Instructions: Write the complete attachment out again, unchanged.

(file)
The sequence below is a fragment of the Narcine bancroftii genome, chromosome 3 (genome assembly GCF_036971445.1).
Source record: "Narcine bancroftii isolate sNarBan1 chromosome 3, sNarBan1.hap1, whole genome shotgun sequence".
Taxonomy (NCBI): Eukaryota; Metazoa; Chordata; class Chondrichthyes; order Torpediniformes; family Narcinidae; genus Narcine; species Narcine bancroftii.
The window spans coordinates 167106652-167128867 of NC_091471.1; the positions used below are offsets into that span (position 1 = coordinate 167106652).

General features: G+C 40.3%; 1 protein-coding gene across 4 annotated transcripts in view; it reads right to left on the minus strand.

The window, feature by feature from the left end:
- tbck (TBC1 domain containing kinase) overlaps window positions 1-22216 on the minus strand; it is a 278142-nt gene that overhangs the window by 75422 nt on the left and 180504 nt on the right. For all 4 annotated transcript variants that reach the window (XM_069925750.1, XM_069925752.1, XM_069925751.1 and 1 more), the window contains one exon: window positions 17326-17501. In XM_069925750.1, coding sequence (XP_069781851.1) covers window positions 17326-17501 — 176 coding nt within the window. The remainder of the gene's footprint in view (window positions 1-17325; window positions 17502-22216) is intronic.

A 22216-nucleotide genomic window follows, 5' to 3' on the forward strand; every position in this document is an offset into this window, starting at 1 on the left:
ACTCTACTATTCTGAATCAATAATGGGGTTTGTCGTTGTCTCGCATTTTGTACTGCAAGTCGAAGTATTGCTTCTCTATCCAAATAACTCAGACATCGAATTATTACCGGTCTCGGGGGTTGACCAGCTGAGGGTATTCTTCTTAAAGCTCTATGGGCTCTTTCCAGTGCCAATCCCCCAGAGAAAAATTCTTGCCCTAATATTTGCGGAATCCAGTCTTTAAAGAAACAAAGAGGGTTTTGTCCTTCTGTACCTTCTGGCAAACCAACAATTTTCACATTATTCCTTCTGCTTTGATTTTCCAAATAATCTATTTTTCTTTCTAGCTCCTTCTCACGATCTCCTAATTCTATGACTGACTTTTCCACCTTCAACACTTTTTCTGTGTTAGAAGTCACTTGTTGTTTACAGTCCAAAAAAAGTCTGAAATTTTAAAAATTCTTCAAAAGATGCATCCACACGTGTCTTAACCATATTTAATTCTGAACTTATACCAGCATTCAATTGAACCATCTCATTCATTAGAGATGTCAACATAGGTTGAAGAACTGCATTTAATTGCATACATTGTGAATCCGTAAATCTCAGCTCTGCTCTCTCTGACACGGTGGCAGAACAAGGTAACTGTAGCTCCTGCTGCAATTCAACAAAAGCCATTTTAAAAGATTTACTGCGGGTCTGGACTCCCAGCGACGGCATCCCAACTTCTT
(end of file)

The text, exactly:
The sequence below is a fragment of the Narcine bancroftii genome, chromosome 3 (genome assembly GCF_036971445.1).
Source record: "Narcine bancroftii isolate sNarBan1 chromosome 3, sNarBan1.hap1, whole genome shotgun sequence".
Taxonomy (NCBI): Eukaryota; Metazoa; Chordata; class Chondrichthyes; order Torpediniformes; family Narcinidae; genus Narcine; species Narcine bancroftii.
The window spans coordinates 167106652-167128867 of NC_091471.1; the positions used below are offsets into that span (position 1 = coordinate 167106652).

General features: G+C 40.3%; 1 protein-coding gene across 4 annotated transcripts in view; it reads right to left on the minus strand.

The window, feature by feature from the left end:
- tbck (TBC1 domain containing kinase) overlaps window positions 1-22216 on the minus strand; it is a 278142-nt gene that overhangs the window by 75422 nt on the left and 180504 nt on the right. For all 4 annotated transcript variants that reach the window (XM_069925750.1, XM_069925752.1, XM_069925751.1 and 1 more), the window contains one exon: window positions 17326-17501. In XM_069925750.1, coding sequence (XP_069781851.1) covers window positions 17326-17501 — 176 coding nt within the window. The remainder of the gene's footprint in view (window positions 1-17325; window positions 17502-22216) is intronic.

A 22216-nucleotide genomic window follows, 5' to 3' on the forward strand; every position in this document is an offset into this window, starting at 1 on the left:
ACTCTACTATTCTGAATCAATAATGGGGTTTGTCGTTGTCTCGCATTTTGTACTGCAAGTCGAAGTATTGCTTCTCTATCCAAATAACTCAGACATCGAATTATTACCGGTCTCGGGGGTTGACCAGCTGAGGGTATTCTTCTTAAAGCTCTATGGGCTCTTTCCAGTGCCAATCCCCCAGAGAAAAATTCTTGCCCTAATATTTGCGGAATCCAGTCTTTAAAGAAACAAAGAGGGTTTTGTCCTTCTGTACCTTCTGGCAAACCAACAATTTTCACATTATTCCTTCTGCTTTGATTTTCCAAATAATCTATTTTTCTTTCTAGCTCCTTCTCACGATCTCCTAATTCTATGACTGACTTTTCCACCTTCAACACTTTTTCTGTGTTAGAAGTCACTTGTTGTTTACAGTCCAAAAAAAGTCTGAAATTTTAAAAATTCTTCAAAAGATGCATCCACACGTGTCTTAACCATATTTAATTCTGAACTTATACCAGCATTCAATTGAACCATCTCATTCATTAGAGATGTCAACATAGGTTGAAGAACTGCATTTAATTGCATACATTGTGAATCCGTAAATCTCAGCTCTGCTCTCTCTGACACGGTGGCAGAACAAGGTAACTGTAGCTCCTGCTGCAATTCAACAAAAGCCATTTTAAAAGATTTACTGCGGGTCTGGACTCCCAGCGACGGCATCCCAACTTCTT